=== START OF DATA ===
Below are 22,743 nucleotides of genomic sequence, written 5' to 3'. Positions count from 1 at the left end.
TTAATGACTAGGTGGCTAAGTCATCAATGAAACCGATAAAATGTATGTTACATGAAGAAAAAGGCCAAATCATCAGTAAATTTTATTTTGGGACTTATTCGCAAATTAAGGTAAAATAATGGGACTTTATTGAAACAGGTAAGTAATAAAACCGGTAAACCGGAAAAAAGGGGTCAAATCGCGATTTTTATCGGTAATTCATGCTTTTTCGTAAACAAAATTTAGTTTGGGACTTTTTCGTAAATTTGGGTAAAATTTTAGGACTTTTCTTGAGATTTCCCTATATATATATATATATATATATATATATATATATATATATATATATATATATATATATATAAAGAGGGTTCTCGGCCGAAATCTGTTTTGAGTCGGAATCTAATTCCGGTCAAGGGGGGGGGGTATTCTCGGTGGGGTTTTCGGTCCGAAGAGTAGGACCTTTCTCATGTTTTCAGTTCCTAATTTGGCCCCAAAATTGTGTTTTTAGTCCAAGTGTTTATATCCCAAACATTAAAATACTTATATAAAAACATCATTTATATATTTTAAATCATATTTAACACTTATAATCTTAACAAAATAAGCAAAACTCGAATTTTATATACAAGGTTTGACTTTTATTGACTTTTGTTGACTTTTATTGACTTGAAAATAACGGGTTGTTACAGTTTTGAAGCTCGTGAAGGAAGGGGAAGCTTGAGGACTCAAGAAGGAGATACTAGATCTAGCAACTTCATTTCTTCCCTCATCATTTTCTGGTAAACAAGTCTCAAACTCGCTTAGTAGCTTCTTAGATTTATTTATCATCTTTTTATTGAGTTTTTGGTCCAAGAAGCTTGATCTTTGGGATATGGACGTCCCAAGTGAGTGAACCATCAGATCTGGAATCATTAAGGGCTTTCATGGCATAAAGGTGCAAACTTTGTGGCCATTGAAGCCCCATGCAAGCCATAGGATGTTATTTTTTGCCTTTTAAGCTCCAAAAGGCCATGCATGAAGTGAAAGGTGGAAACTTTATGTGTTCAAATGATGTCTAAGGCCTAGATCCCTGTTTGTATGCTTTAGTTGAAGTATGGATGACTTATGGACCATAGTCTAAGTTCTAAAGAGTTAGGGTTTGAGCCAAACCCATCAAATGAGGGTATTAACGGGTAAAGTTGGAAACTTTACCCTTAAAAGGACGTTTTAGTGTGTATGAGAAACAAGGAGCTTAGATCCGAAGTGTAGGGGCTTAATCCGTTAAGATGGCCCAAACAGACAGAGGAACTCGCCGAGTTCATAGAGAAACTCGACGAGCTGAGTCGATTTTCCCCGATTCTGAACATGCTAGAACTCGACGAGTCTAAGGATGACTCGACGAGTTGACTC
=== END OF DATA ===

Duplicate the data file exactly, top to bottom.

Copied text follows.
Below are 22,743 nucleotides of genomic sequence, written 5' to 3'. Positions count from 1 at the left end.
TTAATGACTAGGTGGCTAAGTCATCAATGAAACCGATAAAATGTATGTTACATGAAGAAAAAGGCCAAATCATCAGTAAATTTTATTTTGGGACTTATTCGCAAATTAAGGTAAAATAATGGGACTTTATTGAAACAGGTAAGTAATAAAACCGGTAAACCGGAAAAAAGGGGTCAAATCGCGATTTTTATCGGTAATTCATGCTTTTTCGTAAACAAAATTTAGTTTGGGACTTTTTCGTAAATTTGGGTAAAATTTTAGGACTTTTCTTGAGATTTCCCTATATATATATATATATATATATATATATATATATATATATATATATATATATATATATATAAAGAGGGTTCTCGGCCGAAATCTGTTTTGAGTCGGAATCTAATTCCGGTCAAGGGGGGGGGGTATTCTCGGTGGGGTTTTCGGTCCGAAGAGTAGGACCTTTCTCATGTTTTCAGTTCCTAATTTGGCCCCAAAATTGTGTTTTTAGTCCAAGTGTTTATATCCCAAACATTAAAATACTTATATAAAAACATCATTTATATATTTTAAATCATATTTAACACTTATAATCTTAACAAAATAAGCAAAACTCGAATTTTATATACAAGGTTTGACTTTTATTGACTTTTGTTGACTTTTATTGACTTGAAAATAACGGGTTGTTACAGTTTTGAAGCTCGTGAAGGAAGGGGAAGCTTGAGGACTCAAGAAGGAGATACTAGATCTAGCAACTTCATTTCTTCCCTCATCATTTTCTGGTAAACAAGTCTCAAACTCGCTTAGTAGCTTCTTAGATTTATTTATCATCTTTTTATTGAGTTTTTGGTCCAAGAAGCTTGATCTTTGGGATATGGACGTCCCAAGTGAGTGAACCATCAGATCTGGAATCATTAAGGGCTTTCATGGCATAAAGGTGCAAACTTTGTGGCCATTGAAGCCCCATGCAAGCCATAGGATGTTATTTTTTGCCTTTTAAGCTCCAAAAGGCCATGCATGAAGTGAAAGGTGGAAACTTTATGTGTTCAAATGATGTCTAAGGCCTAGATCCCTGTTTGTATGCTTTAGTTGAAGTATGGATGACTTATGGACCATAGTCTAAGTTCTAAAGAGTTAGGGTTTGAGCCAAACCCATCAAATGAGGGTATTAACGGGTAAAGTTGGAAACTTTACCCTTAAAAGGACGTTTTAGTGTGTATGAGAAACAAGGAGCTTAGATCCGAAGTGTAGGGGCTTAATCCGTTAAGATGGCCCAAACAGACAGAGGAACTCGCCGAGTTCATAGAGAAACTCGACGAGCTGAGTCGATTTTCCCCGATTCTGAACATGCTAGAACTCGACGAGTCTAAGGATGACTCGACGAGTTGACTC